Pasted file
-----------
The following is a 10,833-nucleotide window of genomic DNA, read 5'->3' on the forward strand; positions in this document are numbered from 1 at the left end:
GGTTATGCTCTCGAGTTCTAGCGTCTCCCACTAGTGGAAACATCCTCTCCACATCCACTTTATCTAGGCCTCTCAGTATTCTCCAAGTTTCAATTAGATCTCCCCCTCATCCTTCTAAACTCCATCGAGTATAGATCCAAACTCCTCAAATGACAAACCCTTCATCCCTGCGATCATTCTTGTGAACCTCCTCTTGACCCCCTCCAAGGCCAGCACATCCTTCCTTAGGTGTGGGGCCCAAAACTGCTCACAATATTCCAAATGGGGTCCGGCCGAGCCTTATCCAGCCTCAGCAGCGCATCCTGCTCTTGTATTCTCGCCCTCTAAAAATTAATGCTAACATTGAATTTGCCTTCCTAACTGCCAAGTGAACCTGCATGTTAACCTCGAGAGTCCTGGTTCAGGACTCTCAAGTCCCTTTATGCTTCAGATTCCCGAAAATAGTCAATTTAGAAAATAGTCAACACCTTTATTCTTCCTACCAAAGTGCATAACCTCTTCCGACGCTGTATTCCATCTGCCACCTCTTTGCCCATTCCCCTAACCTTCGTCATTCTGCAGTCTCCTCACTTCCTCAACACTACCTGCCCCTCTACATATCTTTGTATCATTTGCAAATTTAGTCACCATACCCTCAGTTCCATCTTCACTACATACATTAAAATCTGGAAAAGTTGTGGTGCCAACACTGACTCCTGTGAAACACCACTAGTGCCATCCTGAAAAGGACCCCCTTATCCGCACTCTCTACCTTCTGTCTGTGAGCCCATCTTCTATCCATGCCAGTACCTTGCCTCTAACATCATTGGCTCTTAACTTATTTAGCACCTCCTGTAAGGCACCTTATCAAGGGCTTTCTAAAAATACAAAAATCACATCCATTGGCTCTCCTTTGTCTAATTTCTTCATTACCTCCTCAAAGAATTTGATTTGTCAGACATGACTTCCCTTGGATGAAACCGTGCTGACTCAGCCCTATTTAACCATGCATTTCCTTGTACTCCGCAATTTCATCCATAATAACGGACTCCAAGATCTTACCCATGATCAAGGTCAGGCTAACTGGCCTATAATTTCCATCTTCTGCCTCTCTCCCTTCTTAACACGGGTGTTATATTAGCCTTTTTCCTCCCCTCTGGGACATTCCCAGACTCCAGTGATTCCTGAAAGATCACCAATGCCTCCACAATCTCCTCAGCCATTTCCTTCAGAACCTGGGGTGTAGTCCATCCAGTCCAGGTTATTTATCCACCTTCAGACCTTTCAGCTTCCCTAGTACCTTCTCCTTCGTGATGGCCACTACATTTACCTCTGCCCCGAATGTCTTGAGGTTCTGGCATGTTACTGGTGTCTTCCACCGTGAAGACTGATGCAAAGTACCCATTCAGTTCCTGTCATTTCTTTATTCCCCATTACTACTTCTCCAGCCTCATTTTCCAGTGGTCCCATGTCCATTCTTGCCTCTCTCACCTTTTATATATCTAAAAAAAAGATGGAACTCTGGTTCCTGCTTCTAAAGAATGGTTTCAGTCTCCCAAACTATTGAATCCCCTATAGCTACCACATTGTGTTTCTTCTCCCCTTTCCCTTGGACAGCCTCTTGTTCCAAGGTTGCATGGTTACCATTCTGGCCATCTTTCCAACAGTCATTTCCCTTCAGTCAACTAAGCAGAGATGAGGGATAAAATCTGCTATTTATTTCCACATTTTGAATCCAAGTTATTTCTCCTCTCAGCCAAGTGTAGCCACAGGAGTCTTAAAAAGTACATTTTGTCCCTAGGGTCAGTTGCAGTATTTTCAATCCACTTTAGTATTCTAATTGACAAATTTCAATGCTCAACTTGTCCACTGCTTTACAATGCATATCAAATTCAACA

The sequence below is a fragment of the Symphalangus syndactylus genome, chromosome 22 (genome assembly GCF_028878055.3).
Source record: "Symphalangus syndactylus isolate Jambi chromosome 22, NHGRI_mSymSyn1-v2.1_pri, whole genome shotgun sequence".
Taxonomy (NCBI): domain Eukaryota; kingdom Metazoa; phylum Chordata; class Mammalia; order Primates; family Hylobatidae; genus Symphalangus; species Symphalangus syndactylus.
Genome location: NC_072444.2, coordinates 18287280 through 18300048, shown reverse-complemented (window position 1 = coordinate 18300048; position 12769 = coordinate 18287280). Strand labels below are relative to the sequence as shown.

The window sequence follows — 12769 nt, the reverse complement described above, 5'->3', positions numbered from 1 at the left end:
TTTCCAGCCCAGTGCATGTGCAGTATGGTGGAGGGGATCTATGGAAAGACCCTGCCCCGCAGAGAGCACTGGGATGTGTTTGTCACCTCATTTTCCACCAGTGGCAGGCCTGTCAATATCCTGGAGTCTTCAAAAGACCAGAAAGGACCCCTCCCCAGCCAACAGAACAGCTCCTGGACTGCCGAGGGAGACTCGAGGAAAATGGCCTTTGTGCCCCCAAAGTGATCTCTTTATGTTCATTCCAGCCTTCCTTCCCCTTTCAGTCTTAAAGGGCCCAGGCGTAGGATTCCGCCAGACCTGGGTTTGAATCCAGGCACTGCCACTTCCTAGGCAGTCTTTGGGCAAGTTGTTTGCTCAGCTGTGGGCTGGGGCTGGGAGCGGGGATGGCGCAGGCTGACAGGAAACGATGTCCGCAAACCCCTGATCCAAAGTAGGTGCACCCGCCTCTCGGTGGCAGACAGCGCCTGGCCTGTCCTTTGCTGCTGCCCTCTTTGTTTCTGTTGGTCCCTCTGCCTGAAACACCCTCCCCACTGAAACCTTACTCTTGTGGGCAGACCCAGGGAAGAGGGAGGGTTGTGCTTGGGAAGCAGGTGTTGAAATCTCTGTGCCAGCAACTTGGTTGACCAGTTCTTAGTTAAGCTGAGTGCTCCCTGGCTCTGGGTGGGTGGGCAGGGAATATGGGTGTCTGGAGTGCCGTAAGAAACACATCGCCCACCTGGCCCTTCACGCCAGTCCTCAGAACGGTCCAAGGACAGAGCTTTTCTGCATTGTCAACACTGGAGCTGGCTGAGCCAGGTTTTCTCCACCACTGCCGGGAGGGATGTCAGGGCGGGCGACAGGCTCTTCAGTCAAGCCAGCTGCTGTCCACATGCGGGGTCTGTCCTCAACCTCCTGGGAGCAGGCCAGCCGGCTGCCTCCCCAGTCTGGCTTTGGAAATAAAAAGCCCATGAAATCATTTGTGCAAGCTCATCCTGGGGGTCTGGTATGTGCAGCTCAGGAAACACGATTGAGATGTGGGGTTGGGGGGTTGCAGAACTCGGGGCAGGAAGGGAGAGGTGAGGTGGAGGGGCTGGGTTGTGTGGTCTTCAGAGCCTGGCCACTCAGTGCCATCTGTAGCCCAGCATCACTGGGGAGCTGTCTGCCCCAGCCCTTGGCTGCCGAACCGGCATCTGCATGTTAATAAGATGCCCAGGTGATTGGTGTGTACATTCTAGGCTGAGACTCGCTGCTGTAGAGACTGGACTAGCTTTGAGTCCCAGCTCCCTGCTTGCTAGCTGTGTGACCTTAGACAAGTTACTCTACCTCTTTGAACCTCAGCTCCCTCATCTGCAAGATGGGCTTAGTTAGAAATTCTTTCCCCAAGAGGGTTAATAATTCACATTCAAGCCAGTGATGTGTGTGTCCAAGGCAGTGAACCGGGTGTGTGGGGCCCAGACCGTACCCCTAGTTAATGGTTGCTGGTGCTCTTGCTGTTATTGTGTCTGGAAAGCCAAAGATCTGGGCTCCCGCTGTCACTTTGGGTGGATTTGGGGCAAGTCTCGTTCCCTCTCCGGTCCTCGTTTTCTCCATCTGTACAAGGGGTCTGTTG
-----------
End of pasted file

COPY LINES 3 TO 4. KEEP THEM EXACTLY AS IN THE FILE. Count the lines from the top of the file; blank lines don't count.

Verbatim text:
The sequence below is a fragment of the Symphalangus syndactylus genome, chromosome 22 (genome assembly GCF_028878055.3).
Source record: "Symphalangus syndactylus isolate Jambi chromosome 22, NHGRI_mSymSyn1-v2.1_pri, whole genome shotgun sequence".